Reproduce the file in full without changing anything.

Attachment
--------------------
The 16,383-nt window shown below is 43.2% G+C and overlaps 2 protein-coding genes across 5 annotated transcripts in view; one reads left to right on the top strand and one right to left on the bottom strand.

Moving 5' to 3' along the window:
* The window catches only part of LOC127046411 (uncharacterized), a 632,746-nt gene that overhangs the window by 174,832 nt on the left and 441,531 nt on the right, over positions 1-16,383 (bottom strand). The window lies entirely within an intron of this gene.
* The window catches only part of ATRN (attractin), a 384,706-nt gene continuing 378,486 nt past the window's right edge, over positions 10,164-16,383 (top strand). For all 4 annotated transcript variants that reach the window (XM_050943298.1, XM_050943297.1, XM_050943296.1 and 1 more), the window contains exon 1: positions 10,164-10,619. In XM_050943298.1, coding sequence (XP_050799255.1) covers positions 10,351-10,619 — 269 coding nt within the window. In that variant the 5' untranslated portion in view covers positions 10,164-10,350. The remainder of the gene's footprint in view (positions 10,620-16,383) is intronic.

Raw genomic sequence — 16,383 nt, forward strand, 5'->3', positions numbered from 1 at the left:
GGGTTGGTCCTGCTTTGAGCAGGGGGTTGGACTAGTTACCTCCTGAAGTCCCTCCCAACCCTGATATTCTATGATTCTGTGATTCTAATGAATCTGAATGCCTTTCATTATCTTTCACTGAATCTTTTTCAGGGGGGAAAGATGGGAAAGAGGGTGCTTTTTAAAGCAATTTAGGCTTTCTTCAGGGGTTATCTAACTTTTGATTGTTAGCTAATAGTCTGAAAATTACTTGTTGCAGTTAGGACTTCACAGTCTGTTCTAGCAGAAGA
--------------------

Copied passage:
The 16,383-nt window shown below is 43.2% G+C and overlaps 2 protein-coding genes across 5 annotated transcripts in view; one reads left to right on the top strand and one right to left on the bottom strand.

Moving 5' to 3' along the window:
* The window catches only part of LOC127046411 (uncharacterized), a 632,746-nt gene that overhangs the window by 174,832 nt on the left and 441,531 nt on the right, over positions 1-16,383 (bottom strand). The window lies entirely within an intron of this gene.
* The window catches only part of ATRN (attractin), a 384,706-nt gene continuing 378,486 nt past the window's right edge, over positions 10,164-16,383 (top strand). For all 4 annotated transcript variants that reach the window (XM_050943298.1, XM_050943297.1, XM_050943296.1 and 1 more), the window contains exon 1: positions 10,164-10,619. In XM_050943298.1, coding sequence (XP_050799255.1) covers positions 10,351-10,619 — 269 coding nt within the window. In that variant the 5' untranslated portion in view covers positions 10,164-10,350. The remainder of the gene's footprint in view (positions 10,620-16,383) is intronic.

Raw genomic sequence — 16,383 nt, forward strand, 5'->3', positions numbered from 1 at the left:
GGGTTGGTCCTGCTTTGAGCAGGGGGTTGGACTAGTTACCTCCTGAAGTCCCTCCCAACCCTGATATTCTATGATTCTGTGATTCTAATGAATCTGAATGCCTTTCATTATCTTTCACTGAATCTTTTTCAGGGGGGAAAGATGGGAAAGAGGGTGCTTTTTAAAGCAATTTAGGCTTTCTTCAGGGGTTATCTAACTTTTGATTGTTAGCTAATAGTCTGAAAATTACTTGTTGCAGTTAGGACTTCACAGTCTGTTCTAGCAGAAGA